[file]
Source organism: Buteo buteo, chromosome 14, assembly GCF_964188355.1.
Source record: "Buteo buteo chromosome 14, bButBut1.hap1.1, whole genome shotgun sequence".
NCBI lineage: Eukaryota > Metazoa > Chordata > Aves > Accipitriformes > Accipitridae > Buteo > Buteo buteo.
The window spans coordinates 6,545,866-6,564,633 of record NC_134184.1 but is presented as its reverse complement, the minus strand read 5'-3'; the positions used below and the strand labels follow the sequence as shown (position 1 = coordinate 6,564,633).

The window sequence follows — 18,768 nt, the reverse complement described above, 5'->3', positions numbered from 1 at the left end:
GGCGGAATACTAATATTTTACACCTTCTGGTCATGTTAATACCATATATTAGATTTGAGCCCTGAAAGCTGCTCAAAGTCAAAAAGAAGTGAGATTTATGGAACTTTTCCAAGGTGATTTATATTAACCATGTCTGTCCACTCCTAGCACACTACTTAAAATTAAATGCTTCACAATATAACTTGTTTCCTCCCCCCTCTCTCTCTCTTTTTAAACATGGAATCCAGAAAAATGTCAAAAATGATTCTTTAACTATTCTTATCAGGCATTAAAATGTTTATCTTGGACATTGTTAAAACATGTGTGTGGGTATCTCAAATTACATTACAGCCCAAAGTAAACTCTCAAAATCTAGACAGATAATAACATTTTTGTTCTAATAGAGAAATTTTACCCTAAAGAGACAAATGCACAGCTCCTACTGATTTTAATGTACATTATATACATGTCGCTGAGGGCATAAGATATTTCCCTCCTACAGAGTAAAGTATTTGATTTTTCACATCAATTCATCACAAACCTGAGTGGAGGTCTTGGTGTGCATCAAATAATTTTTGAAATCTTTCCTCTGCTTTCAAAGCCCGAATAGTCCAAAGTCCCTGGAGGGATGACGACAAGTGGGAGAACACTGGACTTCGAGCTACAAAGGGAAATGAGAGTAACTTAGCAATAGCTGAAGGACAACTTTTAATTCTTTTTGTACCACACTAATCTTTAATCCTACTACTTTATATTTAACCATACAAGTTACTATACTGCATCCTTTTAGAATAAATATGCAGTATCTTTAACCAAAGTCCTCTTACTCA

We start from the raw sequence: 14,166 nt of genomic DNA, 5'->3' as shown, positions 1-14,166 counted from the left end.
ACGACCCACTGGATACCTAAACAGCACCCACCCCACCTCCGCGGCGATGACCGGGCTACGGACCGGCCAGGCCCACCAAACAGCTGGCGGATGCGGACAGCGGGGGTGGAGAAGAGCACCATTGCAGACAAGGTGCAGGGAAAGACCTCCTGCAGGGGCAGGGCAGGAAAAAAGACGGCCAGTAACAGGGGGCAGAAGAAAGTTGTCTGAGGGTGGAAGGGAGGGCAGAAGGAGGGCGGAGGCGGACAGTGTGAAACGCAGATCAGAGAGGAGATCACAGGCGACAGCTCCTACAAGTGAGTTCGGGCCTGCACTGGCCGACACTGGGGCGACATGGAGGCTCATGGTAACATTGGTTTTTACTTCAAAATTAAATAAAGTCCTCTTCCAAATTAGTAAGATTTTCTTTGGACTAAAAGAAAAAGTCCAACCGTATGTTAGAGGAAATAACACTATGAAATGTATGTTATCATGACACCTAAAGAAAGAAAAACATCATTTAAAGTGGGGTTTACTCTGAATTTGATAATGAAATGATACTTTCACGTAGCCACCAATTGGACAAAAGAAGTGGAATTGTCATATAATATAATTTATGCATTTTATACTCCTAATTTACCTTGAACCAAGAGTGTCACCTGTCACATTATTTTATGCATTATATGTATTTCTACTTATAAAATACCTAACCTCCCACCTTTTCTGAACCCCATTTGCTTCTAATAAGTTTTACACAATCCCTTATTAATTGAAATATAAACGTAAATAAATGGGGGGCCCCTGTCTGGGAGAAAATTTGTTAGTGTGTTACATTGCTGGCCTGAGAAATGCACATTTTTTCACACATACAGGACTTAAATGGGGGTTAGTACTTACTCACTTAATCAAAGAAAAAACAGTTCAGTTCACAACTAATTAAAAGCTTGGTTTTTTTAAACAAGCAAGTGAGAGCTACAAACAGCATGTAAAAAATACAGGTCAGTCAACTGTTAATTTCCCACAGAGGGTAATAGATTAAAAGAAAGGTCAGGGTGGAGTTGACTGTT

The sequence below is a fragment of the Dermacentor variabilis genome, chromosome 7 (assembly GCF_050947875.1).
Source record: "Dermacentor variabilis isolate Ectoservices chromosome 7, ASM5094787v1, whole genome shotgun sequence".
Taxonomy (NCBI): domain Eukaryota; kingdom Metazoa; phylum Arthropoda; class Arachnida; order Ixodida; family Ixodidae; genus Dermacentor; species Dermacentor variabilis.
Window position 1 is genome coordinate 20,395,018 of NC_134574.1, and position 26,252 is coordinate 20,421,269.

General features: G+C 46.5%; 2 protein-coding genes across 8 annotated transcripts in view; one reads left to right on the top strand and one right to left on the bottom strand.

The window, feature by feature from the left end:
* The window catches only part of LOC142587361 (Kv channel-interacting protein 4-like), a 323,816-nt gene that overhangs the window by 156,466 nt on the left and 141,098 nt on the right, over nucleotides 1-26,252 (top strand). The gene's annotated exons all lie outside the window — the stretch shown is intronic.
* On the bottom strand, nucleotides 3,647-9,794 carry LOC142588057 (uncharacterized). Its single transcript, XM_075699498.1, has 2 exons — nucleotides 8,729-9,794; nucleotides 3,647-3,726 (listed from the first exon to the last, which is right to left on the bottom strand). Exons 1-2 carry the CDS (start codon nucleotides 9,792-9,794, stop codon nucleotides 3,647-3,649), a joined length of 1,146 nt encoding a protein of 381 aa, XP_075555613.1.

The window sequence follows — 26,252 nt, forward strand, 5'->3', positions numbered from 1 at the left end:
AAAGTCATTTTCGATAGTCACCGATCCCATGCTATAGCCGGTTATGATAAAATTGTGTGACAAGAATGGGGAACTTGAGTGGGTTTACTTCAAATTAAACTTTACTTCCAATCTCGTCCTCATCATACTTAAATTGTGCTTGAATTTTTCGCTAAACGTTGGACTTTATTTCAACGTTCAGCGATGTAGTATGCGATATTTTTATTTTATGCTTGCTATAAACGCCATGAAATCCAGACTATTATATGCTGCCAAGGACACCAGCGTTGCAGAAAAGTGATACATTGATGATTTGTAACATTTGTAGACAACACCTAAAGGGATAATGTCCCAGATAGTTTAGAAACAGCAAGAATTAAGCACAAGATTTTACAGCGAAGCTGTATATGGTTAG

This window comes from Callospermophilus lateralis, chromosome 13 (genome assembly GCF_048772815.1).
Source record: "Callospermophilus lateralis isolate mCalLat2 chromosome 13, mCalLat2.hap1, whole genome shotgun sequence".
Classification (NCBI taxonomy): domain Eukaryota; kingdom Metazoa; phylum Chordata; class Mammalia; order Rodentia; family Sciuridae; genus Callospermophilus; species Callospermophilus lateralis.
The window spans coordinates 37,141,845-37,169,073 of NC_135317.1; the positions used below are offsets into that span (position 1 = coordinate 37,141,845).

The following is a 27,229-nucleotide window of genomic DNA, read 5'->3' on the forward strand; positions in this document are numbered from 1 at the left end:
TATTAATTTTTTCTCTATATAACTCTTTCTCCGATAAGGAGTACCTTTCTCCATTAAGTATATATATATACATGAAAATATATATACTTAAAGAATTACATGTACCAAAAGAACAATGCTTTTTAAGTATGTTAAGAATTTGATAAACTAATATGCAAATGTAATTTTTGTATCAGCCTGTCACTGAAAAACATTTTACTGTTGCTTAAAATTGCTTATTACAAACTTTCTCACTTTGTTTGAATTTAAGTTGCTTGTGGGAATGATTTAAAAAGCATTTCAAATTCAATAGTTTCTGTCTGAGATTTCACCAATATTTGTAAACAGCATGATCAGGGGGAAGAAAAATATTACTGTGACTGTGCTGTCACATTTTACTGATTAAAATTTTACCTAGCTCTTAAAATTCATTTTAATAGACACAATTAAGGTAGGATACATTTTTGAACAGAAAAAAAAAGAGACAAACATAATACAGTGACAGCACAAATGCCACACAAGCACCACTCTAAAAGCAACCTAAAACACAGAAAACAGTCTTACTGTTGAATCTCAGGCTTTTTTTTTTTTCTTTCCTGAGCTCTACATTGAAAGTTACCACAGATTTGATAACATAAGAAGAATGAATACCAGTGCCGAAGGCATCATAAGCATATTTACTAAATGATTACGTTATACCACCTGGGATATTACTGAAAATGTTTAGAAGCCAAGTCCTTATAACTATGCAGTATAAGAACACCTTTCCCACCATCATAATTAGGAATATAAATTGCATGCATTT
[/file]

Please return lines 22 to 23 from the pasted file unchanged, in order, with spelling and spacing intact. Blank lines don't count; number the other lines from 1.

The window spans coordinates 37,141,845-37,169,073 of NC_135317.1; the positions used below are offsets into that span (position 1 = coordinate 37,141,845).

The following is a 27,229-nucleotide window of genomic DNA, read 5'->3' on the forward strand; positions in this document are numbered from 1 at the left end: